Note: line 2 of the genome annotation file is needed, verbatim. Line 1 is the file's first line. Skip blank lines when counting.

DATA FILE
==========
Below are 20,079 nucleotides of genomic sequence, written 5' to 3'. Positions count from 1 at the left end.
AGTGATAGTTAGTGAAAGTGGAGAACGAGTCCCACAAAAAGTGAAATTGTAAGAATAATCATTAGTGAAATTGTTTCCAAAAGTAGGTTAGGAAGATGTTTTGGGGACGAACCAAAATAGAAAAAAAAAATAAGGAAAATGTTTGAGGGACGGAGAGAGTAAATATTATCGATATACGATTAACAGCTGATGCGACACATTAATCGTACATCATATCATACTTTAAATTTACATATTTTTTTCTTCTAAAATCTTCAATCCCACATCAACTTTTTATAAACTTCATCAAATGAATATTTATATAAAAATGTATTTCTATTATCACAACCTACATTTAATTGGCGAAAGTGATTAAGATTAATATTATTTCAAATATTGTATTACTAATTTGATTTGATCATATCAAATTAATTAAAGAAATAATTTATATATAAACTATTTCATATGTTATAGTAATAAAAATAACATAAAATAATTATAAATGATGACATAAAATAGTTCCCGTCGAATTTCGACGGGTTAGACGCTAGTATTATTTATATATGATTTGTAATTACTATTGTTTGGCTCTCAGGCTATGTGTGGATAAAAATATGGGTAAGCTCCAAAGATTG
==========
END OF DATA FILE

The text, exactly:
AGTGATAGTTAGTGAAAGTGGAGAACGAGTCCCACAAAAAGTGAAATTGTAAGAATAATCATTAGTGAAATTGTTTCCAAAAGTAGGTTAGGAAGATGTTTTGGGGACGAACCAAAATAGAAAAAAAAAATAAGGAAAATGTTTGAGGGACGGAGAGAGTAAATATTATCGATATACGATTAACAGCTGATGCGACACATTAATCGTACATCATATCATACTTTAAATTTACATATTTTTTTCTTCTAAAATCTTCAATCCCACATCAACTTTTTATAAACTTCATCAAATGAATATTTATATAAAAATGTATTTCTATTATCACAACCTACATTTAATTGGCGAAAGTGATTAAGATTAATATTATTTCAAATATTGTATTACTAATTTGATTTGATCATATCAAATTAATTAAAGAAATAATTTATATATAAACTATTTCATATGTTATAGTAATAAAAATAACATAAAATAATTATAAATGATGACATAAAATAGTTCCCGTCGAATTTCGACGGGTTAGACGCTAGTATTATTTATATATGATTTGTAATTACTATTGTTTGGCTCTCAGGCTATGTGTGGATAAAAATATGGGTAAGCTCCAAAGATTG